Use 1 pint wide-mouthed canning jars. They're easier to work with and to fill. Run them through the dishwasher set on "sanitize" to sterilize them. Prep the seals and lids for canning. In short, make sure they are clean and sterile.
Spray the inside of the jars with non-stick spray and flour them lightly.
Pour the batter into the jars a bit below the halfway point keeping the sides clean.
Place the filled jars in a deep-sided roasting pan (I used my turkey roaster) filled with hot water.
Place the pan into the oven for about 30 minutes.
Okay, here's where it gets interesting. It didn't work. I checked the oven after 30 minutes and instead of nice puffy cakes in jars I still had batter. I knew I didn't want to try the dry cookie sheet method as I am afraid of things that go bang in my oven, but there was one other strategy that I'd buried in the back of my mind, swearing as Meatloaf would say back in the 80's,"I would do anything for
I'm talking about (shhhhhh) microwaving, yes I said microwaving cake, something I thought I'd never do. Of course in doing research on this recipe, many people talked about how easy it was to pop those little jars in the magic box and nuke 'em to tender deliciousness. Of course I thought that would never apply to me, but I was desperate. I had seven people coming for dinner the next night and seven little jars of my favorite cake batter. Was I just going to throw it all away on a matter of pride? Hell no!
I put the first jar in the microwave and set it for 30 seconds. I stepped outside of the kitchen and around the corner. I warned Alan there might be an explosion. The beeper went off. I checked the cake. It had started to bloom in the jar. I tapped the buttons for an additional 10 seconds. It rose further. I tried 10 seconds more. Bingo! I had cake! I popped the seals and lids on the top and heard the pop pop pop of the little cakes in the jars as the vacuum took effect. I set the jars aside until the next evenings' festivities.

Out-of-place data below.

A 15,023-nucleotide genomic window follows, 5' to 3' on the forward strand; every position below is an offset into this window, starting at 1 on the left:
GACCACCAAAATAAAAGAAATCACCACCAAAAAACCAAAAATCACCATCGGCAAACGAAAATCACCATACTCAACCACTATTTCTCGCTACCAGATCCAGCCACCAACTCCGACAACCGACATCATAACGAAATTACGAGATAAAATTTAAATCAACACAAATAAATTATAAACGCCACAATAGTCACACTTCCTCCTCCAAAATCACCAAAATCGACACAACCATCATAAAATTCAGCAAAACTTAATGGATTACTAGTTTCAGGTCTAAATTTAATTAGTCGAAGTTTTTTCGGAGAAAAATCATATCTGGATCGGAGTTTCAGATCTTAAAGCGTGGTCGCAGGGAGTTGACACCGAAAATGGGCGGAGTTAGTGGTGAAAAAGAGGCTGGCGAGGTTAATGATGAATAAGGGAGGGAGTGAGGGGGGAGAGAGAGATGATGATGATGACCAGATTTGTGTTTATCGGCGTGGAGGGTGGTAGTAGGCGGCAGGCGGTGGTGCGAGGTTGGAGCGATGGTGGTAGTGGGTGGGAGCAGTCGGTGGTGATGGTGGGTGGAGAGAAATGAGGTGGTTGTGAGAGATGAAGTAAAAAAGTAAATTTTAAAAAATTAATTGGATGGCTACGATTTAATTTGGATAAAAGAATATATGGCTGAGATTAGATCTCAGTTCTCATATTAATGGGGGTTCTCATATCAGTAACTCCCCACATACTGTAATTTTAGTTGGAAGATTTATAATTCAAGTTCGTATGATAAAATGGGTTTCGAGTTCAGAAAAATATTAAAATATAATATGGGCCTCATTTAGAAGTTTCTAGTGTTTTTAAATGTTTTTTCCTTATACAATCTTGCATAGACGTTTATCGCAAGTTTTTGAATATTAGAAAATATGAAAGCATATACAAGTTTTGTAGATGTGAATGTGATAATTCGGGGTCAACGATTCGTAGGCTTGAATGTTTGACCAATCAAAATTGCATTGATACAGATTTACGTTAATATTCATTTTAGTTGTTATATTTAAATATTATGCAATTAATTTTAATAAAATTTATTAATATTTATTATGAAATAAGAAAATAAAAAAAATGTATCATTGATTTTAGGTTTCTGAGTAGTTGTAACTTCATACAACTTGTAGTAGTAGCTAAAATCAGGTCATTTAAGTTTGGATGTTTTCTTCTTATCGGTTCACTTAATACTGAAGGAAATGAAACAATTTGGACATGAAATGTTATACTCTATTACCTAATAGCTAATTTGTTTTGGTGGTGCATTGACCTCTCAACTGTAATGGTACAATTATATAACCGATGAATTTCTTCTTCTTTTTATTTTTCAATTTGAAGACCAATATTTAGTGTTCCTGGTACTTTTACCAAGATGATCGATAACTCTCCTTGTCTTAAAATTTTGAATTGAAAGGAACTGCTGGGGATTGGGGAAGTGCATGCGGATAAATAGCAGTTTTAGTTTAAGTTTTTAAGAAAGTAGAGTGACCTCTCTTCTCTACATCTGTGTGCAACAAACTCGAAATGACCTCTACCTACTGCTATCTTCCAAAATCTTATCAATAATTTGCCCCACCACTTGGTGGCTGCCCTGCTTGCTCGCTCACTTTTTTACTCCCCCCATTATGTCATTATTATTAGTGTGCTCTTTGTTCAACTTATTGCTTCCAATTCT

Purchase an envelope of whipped cream stabilizer at any cake or pastry shop or market. A single packet of it blended into a cup of whipping cream allows the cream to stay stiff and keep it's shape for several hours.
Add two packets of whipped cream stabilizer to 1 pint of whipping cream.
Pop off the lids on the cake jars. Run a knife around the inside of the jar to loosen the cake.
Remove the top half of the cake. It should break off fairly evenly but even if it doesn't it's not important as it will be stuffed back into the jar and covered before serving.
Set the cake top aside and wipe down the inside of the jar, cleaning off the flour that may still remain.
Slice and mix fresh strawberries with 1 Tbs of sugar, if the strawberries are sweet enough no sugar is necessary.
Spoon strawberries onto the top of the cake that remians in the jar.
Add a layer of whipped cream.
Press the top layer of the cake back into the jar.
And seal the jar.
Happy diners was an understatement.
This was party food... you're turning 8 years old party food.
So, will I do this again? You bet. I could have made a vegan frosting to go with the vegan cake and next time I will. For those of you out there who are vegan, this should be pretty easy. I'm also curious as to how this will work with a gluten-free cake recipe. As to baking, from now on I'll skip the bain marie and go straight to the microwave. Who's going to stand on ceremony when it comes to this.
Coming up next, a light and simple pea soup for spring. Follow along on Twitter @kathygori